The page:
The last few weeks I have been having a profound case of déjà vu, watching Creepy and Dopey and Wifty sashay across the country.
There was the sense of having lived this before – or read it somewhere in my younger days.
It was the chubby one, who calls himself Newt. He portrays himself as an intellectual who sees the future, but he carries a whiff of Nineteenth-Century America.
Then it hit me. Samuel Clemens. Mark Twain. The Adventures of Huckleberry Finn. That’s where I think I first encountered Newt. I opened the book and skimmed through it (electronically) and there from Chapter 19 through 33 were two poseurs who worked the Mississippi, claiming to be a king and a duke. Down on their royal luck, they would perform Shakespeare “wherever the people are as green as the money,” to quote another heartland American hustler, the Music Man.
The king and the duke overwhelm Huck and Jim with their pretentions, using big words and scraps of history, but they also refer to people as “country jakes” and “greenhorns” and “flatheads.”
It takes a while for Huck and Jim to sort out the king and the duke, but eventually they do.
Well, anyways, I doan' hanker for no mo' un um, Huck. Dese is all I kin stan'."
"It's the way I feel, too, Jim. But we've got them on our hands, and we got to remember what they are, and make allowances. Sometimes I wish we could hear of a country that's out of kings."
Twain, who had such a keen ear for the intellectual bully, could easily have written in Newt as the third scalawag. And this most American character, born in Harrisburg Hospital smack alongside the Susquehanna, would have been right at home on the Mississippi.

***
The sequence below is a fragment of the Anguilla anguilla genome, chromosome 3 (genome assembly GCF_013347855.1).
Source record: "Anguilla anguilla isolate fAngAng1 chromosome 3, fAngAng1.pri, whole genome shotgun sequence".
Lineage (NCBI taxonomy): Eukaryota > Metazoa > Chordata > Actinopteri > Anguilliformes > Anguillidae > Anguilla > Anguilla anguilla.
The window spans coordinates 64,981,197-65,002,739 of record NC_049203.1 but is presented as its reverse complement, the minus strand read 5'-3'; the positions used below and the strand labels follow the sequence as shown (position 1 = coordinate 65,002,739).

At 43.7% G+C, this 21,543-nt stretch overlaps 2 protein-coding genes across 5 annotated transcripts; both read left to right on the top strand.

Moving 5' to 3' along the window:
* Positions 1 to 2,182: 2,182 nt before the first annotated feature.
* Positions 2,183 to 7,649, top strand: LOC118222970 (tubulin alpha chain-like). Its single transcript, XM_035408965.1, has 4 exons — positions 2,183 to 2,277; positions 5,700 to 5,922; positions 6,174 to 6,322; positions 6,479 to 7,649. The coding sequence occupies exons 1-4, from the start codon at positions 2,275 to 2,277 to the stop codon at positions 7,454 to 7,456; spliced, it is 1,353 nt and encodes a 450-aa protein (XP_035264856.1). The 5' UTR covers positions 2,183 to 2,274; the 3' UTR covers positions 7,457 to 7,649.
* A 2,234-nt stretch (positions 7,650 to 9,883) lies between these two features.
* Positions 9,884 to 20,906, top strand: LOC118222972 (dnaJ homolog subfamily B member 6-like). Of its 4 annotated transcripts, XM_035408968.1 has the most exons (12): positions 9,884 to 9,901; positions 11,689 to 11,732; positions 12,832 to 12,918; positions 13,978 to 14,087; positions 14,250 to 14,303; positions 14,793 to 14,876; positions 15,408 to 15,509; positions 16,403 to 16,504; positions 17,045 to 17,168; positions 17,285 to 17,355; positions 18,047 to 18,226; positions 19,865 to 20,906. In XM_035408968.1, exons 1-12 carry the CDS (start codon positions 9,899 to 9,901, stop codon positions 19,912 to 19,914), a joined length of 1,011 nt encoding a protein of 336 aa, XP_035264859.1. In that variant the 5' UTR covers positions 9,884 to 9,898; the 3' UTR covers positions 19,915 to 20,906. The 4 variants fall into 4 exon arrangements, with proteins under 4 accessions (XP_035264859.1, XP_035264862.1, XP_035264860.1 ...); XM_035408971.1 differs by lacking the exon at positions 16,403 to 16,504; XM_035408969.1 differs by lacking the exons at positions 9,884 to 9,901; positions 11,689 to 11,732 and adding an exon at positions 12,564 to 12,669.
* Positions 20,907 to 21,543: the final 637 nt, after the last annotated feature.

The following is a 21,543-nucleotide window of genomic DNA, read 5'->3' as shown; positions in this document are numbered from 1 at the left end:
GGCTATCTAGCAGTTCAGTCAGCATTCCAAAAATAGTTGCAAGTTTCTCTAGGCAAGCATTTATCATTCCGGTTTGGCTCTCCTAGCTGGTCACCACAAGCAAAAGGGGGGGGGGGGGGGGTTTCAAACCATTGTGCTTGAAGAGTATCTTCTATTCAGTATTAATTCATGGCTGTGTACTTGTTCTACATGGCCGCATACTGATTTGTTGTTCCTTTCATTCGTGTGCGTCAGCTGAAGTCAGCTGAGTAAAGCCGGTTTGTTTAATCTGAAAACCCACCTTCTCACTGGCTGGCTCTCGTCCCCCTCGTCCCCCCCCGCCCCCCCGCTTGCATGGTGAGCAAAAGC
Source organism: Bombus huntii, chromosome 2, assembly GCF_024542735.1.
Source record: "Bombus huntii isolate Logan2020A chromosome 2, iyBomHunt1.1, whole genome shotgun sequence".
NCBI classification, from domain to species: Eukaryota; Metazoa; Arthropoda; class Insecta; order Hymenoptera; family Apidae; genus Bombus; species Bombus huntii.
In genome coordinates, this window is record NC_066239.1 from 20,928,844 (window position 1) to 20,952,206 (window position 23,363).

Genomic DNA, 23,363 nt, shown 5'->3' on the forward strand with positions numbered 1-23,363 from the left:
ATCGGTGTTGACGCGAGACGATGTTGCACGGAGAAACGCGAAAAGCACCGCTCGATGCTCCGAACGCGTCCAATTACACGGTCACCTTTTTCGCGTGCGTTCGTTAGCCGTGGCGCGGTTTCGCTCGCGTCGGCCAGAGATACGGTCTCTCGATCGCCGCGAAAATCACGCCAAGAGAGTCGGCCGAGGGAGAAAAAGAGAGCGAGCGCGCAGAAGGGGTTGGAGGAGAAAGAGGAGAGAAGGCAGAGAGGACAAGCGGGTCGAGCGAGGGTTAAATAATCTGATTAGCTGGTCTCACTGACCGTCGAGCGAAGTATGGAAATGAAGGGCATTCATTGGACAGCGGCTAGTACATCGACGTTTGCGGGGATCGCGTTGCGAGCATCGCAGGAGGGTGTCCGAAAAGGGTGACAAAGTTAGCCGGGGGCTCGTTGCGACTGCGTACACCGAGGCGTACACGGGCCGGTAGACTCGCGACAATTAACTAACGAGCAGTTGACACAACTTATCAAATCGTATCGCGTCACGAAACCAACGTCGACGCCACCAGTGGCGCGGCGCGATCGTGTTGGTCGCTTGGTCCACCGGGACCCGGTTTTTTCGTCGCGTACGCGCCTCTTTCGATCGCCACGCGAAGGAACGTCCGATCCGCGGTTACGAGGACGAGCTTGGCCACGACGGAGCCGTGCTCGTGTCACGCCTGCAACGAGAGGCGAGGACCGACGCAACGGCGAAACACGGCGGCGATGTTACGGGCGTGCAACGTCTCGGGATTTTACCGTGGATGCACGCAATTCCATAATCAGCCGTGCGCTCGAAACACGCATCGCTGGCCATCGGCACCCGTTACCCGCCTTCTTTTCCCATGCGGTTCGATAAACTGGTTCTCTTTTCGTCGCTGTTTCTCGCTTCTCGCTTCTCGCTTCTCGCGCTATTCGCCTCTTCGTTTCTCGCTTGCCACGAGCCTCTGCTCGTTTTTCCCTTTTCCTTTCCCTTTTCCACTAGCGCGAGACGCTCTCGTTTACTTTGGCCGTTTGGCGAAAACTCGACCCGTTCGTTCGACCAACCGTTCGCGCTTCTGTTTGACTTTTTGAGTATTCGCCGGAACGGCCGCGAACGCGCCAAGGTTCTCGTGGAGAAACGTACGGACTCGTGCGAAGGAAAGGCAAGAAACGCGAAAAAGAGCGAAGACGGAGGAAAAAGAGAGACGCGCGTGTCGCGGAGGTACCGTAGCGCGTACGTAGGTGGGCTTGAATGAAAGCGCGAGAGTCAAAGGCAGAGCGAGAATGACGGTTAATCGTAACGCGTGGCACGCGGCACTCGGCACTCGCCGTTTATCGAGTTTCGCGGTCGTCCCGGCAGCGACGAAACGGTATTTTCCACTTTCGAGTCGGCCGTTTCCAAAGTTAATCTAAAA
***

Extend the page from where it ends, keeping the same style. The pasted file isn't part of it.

How long would it have taken Huck and Jim to scope out Newt? Without trying to imitate the speech patterns Twain gave them, here’s how I imagine the vagabonds, sizing up Newt:
“As Descartes said after defeating the Normans on the playing fields of Eton, ‘Give me liberty – or give me $5,’” Newt announced.
“What’s he saying?” Jim asked.
“Beats me,” I said.
“This is just what the Founding Fathers meant when they came over on the Mayflower,” Newt continued. “They all came over here together to discover America so they could turn it over to the historians.”
“Huck, I don’t understand a word he’s saying,” Jim whispered.
“Neither do I.”
Finally Newt slowed down because he said he was getting powerful hungry and couldn’t educate us any more until we passed the hat and collected enough for a meal, and maybe some jewelry he could ship home.
“He wants money so he’ll talk some more?” Jim asked.
“Apparently,” I said.
“How’s about we pay him not to talk?” Jim said.
Perhaps a fictional version of Newt would escape the fate of the duke and the king, who are tarred and feathered, as Huck and Jim watch.
In these kinder, gentler times, it should be quite enough to let the man talk a bit longer.
Measuring Covid Deaths, by David Leonhardt. July 17, 2023. NYT online.
The United States has reached a milestone in the long struggle against Covid: The total number of Americans dying each day — from any cause — is no longer historically abnormal….
After three horrific years, in which Covid has killed more than one million Americans and transformed parts of daily life, the virus has turned into an ordinary illness.
The progress stems mostly from three factors:
First, about three-quarters of U.S. adults have received at least one vaccine shot.